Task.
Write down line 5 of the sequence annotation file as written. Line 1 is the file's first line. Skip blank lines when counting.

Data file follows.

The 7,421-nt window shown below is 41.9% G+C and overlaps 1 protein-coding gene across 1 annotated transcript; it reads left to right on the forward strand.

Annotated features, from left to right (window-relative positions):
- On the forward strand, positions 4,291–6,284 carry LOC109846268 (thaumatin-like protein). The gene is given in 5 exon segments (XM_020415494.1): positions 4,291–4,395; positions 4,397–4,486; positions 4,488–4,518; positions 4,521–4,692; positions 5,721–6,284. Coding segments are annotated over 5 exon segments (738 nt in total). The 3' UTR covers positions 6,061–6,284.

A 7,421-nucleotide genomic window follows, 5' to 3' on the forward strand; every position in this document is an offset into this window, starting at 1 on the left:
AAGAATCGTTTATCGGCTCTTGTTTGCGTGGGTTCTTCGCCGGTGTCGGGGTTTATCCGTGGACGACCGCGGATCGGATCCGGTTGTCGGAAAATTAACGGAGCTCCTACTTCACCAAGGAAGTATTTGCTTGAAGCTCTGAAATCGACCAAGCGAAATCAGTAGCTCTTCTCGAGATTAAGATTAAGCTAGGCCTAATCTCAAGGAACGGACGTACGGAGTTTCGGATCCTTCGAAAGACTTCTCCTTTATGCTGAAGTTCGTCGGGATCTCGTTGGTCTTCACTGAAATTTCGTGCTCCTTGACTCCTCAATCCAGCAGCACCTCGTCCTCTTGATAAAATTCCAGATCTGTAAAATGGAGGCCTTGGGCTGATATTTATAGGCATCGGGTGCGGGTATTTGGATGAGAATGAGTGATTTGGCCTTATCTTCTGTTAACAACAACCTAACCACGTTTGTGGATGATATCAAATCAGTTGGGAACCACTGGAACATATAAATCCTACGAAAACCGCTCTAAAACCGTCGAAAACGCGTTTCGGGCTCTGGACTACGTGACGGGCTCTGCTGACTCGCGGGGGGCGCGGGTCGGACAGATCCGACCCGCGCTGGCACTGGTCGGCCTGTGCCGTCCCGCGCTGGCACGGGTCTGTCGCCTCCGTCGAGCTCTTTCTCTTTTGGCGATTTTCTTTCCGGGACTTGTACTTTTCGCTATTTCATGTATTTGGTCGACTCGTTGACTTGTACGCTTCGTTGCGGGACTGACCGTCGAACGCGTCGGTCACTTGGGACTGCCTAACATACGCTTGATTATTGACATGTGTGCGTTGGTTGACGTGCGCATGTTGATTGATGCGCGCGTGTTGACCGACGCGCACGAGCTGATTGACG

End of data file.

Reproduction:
AAGAATCGTTTATCGGCTCTTGTTTGCGTGGGTTCTTCGCCGGTGTCGGGGTTTATCCGTGGACGACCGCGGATCGGATCCGGTTGTCGGAAAATTAACGGAGCTCCTACTTCACCAAGGAAGTATTTGCTTGAAGCTCTGAAATCGACCAAGCGAAATCAGTAGCTCTTCTCGAGATTAAGATTAAGCTAGGCCTAATCTCAAGGAACGGACGTACGGAGTTTCGGATCCTTCGAAAGACTTCTCCTTTATGCTGAAGTTCGTCGGGATCTCGTTGGTCTTCACTGAAATTTCGTGCTCCTTGACTCCTCAATCCAGCAGCACCTCGTCCTCTTGATAAAATTCCAGATCTGTAAAATGGAGGCCTTGGGCTGATATTTATAGGCATCGGGTGCGGGTATTTGGATGAGAATGAGTGATTTGGCCTTATCTTCTGTTAACAACAACCTAACCACGTTTGTGGATGATATCAAATCAGTTGGGAACCACTGGAACATATAAATCCTACGAAAACCGCTCTAAAACCGTCGAAAACGCGTTTCGGGCTCTGGACTACGTGACGGGCTCTGCTGACTCGCGGGGGGCGCGGGTCGGACAGATCCGACCCGCGCTGGCACTGGTCGGCCTGTGCCGTCCCGCGCTGGCACGGGTCTGTCGCCTCCGTCGAGCTCTTTCTCTTTTGGCGATTTTCTTTCCGGGACTTGTACTTTTCGCTATTTCATGTATTTGGTCGACTCGTTGACTTGTACGCTTCGTTGCGGGACTGACCGTCGAACGCGTCGGTCACTTGGGACTGCCTAACATACGCTTGATTATTGACATGTGTGCGTTGGTTGACGTGCGCATGTTGATTGATGCGCGCGTGTTGACCGACGCGCACGAGCTGATTGACG